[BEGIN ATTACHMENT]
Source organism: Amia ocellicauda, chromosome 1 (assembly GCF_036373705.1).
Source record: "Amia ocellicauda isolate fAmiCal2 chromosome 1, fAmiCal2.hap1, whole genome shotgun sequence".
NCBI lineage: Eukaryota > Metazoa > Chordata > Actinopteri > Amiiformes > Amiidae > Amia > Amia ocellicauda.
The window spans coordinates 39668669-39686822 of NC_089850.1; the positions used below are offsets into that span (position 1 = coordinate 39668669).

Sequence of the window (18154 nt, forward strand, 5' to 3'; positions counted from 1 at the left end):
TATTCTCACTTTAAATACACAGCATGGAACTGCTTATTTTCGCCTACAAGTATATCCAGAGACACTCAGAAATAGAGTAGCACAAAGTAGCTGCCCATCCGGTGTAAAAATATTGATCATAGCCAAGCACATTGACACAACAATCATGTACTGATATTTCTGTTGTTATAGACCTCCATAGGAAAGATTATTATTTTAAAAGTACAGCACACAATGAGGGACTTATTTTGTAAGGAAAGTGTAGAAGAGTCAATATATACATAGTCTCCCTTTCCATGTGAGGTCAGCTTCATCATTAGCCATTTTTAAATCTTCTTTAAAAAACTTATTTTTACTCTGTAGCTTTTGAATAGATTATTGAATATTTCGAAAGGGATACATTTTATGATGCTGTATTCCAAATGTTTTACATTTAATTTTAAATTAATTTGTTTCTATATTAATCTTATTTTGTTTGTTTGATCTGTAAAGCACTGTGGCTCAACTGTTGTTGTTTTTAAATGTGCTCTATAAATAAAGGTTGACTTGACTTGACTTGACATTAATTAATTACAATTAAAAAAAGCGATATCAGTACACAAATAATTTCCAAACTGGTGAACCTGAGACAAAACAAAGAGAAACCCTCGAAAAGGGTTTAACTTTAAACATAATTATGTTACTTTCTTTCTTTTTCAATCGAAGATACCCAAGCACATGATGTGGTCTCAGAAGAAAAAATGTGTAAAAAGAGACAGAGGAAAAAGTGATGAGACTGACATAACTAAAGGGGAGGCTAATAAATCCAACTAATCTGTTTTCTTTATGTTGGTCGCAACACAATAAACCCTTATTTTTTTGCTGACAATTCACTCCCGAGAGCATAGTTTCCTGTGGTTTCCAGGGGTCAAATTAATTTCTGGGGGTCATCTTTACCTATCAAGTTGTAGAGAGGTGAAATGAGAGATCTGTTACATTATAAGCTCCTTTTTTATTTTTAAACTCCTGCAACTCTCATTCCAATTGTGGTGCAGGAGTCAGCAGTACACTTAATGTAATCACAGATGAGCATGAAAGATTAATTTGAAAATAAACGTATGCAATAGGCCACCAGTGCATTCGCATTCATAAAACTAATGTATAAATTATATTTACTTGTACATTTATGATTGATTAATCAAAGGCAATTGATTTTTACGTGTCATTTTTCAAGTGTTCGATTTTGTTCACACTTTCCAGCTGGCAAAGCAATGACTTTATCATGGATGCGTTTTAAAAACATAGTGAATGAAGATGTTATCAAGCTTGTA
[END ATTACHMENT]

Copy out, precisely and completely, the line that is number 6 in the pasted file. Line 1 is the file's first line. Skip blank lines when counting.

TATTCTCACTTTAAATACACAGCATGGAACTGCTTATTTTCGCCTACAAGTATATCCAGAGACACTCAGAAATAGAGTAGCACAAAGTAGCTGCCCATCCGGTGTAAAAATATTGATCATAGCCAAGCACATTGACACAACAATCATGTACTGATATTTCTGTTGTTATAGACCTCCATAGGAAAGATTATTATTTTAAAAGTACAGCACACAATGAGGGACTTATTTTGTAAGGAAAGTGTAGAAGAGTCAATATATACATAGTCTCCCTTTCCATGTGAGGTCAGCTTCATCATTAGCCATTTTTAAATCTTCTTTAAAAAACTTATTTTTACTCTGTAGCTTTTGAATAGATTATTGAATATTTCGAAAGGGATACATTTTATGATGCTGTATTCCAAATGTTTTACATTTAATTTTAAATTAATTTGTTTCTATATTAATCTTATTTTGTTTGTTTGATCTGTAAAGCACTGTGGCTCAACTGTTGTTGTTTTTAAATGTGCTCTATAAATAAAGGTTGACTTGACTTGACTTGACATTAATTAATTACAATTAAAAAAAGCGATATCAGTACACAAATAATTTCCAAACTGGTGAACCTGAGACAAAACAAAGAGAAACCCTCGAAAAGGGTTTAACTTTAAACATAATTATGTTACTTTCTTTCTTTTTCAATCGAAGATACCCAAGCACATGATGTGGTCTCAGAAGAAAAAATGTGTAAAAAGAGACAGAGGAAAAAGTGATGAGACTGACATAACTAAAGGGGAGGCTAATAAATCCAACTAATCTGTTTTCTTTATGTTGGTCGCAACACAATAAACCCTTATTTTTTTGCTGACAATTCACTCCCGAGAGCATAGTTTCCTGTGGTTTCCAGGGGTCAAATTAATTTCTGGGGGTCATCTTTACCTATCAAGTTGTAGAGAGGTGAAATGAGAGATCTGTTACATTATAAGCTCCTTTTTTATTTTTAAACTCCTGCAACTCTCATTCCAATTGTGGTGCAGGAGTCAGCAGTACACTTAATGTAATCACAGATGAGCATGAAAGATTAATTTGAAAATAAACGTATGCAATAGGCCACCAGTGCATTCGCATTCATAAAACTAATGTATAAATTATATTTACTTGTACATTTATGATTGATTAATCAAAGGCAATTGATTTTTACGTGTCATTTTTCAAGTGTTCGATTTTGTTCACACTTTCCAGCTGGCAAAGCAATGACTTTATCATGGATGCGTTTTAAAAACATAGTGAATGAAGATGTTATCAAGCTTGTA